What is IF? What I Learned from Being on an Intermittent Fasting Program

I just finished a 4 week Intermittent Fasting/Rapid Fat Loss program through my coach.  Not only had I never done anything like this before in my whole life, I wasn’t sure what IF stood for!

Before I get into my journey, let me just put this out  – my goal here is to tell you about my journey with IF, how it worked, and what I learned along the way. 

Intermittent Fasting

What the hell is that?

Well, as I learned, IF is having specific windows of time where you can eat, and specific windows of time where you don’t eat.  As was quickly pointed out to me, this doesn’t mean you can go on a 10 hour eating binge during your “eating window” and eat whatever and however much I wanted. 

I was given specific calorie and protein goals that I was to meet for each day.

In simple terms, the explanation of what IF is:  the body uses recently digested food for energy,  and during your fasted state,  there is no recently digested food to use, so your body is more likely to use fat stored in your body as its energy source, therefore potentially burning more fat.  Who doesn’t like that?

The Rapid Fat Loss part of this was 2 weeks of  alternating one super low calorie day with 2 days of increased  calories (just low calorie as opposed to super low is how I differentiated this in my head). 

The next obvious question is why.  Why did I do this?  I didn’t really have any weight loss/fat loss goals,  so why would I even do this?   After talking to my coach and learning more about this,  I wanted to try this for 2 main reasons:

  1.  To go through this process to see what it was like in hopes  that I could better help others if they wanted to go through the process or a similar process

2.  I wanted to see if I could “lean up” some more – get “cut”.  In other words, I wanted to see            what this could do to my body from an aesthetic point of view.

My Program In a nutshell:

  • 4 Weeks – Alternating one Rapid Fat Loss week with an Intermittent Fasting Week
  • Daily calorie and protein goals that would fluctuate
  • During the IF week – eating window was between 10am-8pm
  • Tracked Calories and protein every day – did not track carbs, fat

Here are the 5 things I learned about IF:

1,  It’s not for Everyone

Make no mistake, this was hard –  really hard.  Between doing the math for calories and protein, being hungry on the low calorie days, and then trying to eat enough calories and protein on higher calorie days, this was not easy.  Mindset is everything for this – I mean everything. You need to buy in 100%.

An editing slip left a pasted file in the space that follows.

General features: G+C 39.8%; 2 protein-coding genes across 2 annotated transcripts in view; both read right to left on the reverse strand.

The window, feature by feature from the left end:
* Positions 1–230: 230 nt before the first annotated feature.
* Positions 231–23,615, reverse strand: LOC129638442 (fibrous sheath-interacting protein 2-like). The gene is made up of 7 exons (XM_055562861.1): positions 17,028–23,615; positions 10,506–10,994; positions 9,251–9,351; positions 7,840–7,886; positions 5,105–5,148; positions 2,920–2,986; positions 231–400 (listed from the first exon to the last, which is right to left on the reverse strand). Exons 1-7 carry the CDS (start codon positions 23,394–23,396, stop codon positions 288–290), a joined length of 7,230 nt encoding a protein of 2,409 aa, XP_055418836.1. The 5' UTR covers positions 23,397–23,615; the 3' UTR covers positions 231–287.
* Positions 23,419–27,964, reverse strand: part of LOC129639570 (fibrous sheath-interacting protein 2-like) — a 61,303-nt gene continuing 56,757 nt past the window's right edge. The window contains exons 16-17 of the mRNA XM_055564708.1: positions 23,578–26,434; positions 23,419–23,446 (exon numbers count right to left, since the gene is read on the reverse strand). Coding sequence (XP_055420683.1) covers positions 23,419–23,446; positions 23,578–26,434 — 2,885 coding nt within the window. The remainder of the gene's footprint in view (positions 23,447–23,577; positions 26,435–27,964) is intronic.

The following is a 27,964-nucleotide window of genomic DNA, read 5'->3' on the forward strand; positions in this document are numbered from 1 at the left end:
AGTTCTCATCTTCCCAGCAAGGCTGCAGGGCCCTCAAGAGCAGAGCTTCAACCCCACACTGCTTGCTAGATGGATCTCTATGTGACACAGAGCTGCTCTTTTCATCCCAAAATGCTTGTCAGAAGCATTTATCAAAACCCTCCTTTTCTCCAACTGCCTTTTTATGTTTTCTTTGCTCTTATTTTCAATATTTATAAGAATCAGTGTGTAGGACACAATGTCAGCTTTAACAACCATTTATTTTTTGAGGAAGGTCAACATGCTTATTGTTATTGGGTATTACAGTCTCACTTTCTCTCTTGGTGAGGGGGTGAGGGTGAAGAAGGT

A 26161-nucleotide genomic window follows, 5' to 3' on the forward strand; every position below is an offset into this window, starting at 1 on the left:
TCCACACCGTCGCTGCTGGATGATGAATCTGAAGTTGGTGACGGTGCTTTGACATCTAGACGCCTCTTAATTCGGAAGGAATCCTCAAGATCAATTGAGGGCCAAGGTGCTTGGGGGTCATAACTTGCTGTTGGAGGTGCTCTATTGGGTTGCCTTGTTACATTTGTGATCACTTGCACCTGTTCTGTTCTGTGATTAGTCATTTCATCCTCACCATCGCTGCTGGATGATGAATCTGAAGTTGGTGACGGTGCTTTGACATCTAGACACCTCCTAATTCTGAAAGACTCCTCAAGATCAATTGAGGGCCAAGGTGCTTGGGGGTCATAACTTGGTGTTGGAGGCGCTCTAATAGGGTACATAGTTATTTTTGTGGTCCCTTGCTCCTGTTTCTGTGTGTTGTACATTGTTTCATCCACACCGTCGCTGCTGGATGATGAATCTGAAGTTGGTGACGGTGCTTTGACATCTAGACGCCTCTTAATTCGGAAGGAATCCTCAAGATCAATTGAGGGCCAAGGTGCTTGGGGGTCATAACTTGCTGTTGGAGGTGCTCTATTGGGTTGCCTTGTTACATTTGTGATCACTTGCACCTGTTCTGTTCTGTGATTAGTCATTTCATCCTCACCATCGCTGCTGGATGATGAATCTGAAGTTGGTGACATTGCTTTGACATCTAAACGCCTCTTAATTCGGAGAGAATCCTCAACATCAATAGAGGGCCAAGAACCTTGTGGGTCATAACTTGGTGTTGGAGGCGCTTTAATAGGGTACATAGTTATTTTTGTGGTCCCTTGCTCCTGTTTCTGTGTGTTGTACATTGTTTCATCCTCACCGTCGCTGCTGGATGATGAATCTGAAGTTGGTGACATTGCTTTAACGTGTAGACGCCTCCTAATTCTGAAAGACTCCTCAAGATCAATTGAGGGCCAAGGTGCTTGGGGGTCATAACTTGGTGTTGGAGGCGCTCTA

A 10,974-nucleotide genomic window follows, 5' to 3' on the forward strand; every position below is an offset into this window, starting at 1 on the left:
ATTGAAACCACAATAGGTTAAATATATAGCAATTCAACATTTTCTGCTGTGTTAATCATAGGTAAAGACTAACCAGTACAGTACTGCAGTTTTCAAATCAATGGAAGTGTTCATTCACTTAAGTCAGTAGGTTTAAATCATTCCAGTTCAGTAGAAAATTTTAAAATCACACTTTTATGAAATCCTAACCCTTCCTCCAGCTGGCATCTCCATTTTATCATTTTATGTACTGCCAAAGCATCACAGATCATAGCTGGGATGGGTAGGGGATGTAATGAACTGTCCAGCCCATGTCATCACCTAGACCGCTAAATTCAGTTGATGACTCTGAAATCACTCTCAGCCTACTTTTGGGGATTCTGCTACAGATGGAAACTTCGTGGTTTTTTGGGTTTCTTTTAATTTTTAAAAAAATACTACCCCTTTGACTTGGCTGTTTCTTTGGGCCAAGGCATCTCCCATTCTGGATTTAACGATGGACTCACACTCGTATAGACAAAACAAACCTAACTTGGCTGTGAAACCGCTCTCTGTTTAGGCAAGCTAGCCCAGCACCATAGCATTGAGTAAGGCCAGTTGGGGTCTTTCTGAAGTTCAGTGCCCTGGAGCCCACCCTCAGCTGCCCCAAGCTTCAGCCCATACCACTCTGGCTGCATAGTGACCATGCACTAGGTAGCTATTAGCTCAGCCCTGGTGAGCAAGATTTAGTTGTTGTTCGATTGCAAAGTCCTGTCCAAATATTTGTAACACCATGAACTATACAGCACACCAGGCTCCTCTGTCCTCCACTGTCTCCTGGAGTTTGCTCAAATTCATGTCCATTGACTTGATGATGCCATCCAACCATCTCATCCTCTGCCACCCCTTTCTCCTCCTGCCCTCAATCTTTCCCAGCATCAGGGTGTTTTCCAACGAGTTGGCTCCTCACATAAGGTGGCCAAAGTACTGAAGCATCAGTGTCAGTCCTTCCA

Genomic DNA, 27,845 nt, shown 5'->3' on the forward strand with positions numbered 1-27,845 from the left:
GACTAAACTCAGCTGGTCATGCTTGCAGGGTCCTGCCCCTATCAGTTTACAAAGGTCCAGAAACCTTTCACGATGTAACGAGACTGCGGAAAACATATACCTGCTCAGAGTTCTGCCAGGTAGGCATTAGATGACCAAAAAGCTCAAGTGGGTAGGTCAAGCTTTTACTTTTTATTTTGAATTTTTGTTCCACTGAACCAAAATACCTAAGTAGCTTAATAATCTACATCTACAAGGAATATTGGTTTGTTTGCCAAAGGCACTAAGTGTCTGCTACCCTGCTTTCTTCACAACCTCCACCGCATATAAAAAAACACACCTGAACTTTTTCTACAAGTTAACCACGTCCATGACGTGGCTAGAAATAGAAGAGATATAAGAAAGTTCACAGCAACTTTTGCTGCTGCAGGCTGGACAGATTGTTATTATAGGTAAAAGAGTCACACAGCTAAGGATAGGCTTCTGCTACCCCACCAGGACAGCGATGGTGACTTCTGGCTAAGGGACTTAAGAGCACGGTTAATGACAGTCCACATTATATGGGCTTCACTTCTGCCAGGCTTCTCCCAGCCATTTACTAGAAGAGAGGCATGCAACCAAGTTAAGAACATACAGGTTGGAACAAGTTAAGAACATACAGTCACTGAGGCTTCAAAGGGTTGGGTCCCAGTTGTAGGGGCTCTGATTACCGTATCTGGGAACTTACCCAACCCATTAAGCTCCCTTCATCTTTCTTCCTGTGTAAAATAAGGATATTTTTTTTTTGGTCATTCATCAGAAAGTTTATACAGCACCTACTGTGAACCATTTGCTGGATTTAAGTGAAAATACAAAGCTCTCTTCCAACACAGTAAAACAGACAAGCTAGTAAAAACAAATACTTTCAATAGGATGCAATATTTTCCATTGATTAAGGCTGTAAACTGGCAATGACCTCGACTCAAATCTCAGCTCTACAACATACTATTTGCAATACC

You will be hungry.   I did not like being hungry, but guess what?  I survived.  I didn’t die.  It’s ok to be hungry.  Just think of it as your body at work.

2.  You need to be organized

Or, at least I needed to be organized. When I made up my mind to do this, I decided to make a list of my protein “go-to’s” with the calories for each and the protein content for each.  I also made a list of other foods I would incorporate and the calorie/protein content of those. 

I kept my menu items pretty basic – didn’t want to have to think too much about what to eat.  Not a lot of variety,  but that worked for me.  Kept it simple.

I historically have not been a “tracker” – I hated the thought of tracking calories and protein, and would get overwhelmed by that thought, but reluctantly, decided if this was going to work for me, I HAD to track.

I tracked everything in a master  spreadsheet each day. This was huge, and nothing short of a miracle, as I am not a “spreadsheet girl” by any means, but it helped me see each day as it was unfolding, and I was able to quickly see my calorie and protein counts as I was progressing.

As a result of my planning and tracking efforts, I was able to enjoy a Happy Hour  almost every week.  I just planned ahead and built it in as a part of my daily calories.

Tracking wasn’t as hard as I had told myself it was going to be.  It worked and helped me meet my calorie/protein goals every day.

3.  Black coffee is not all THAT bad

I have never been a black coffee drinker. I like a splash of milk and even a bit of sweetener.   

My Mom (who is the Black Coffee QUEEN) once told me that if you don’t drink your coffee black, you aren’t a “True” coffee drinker.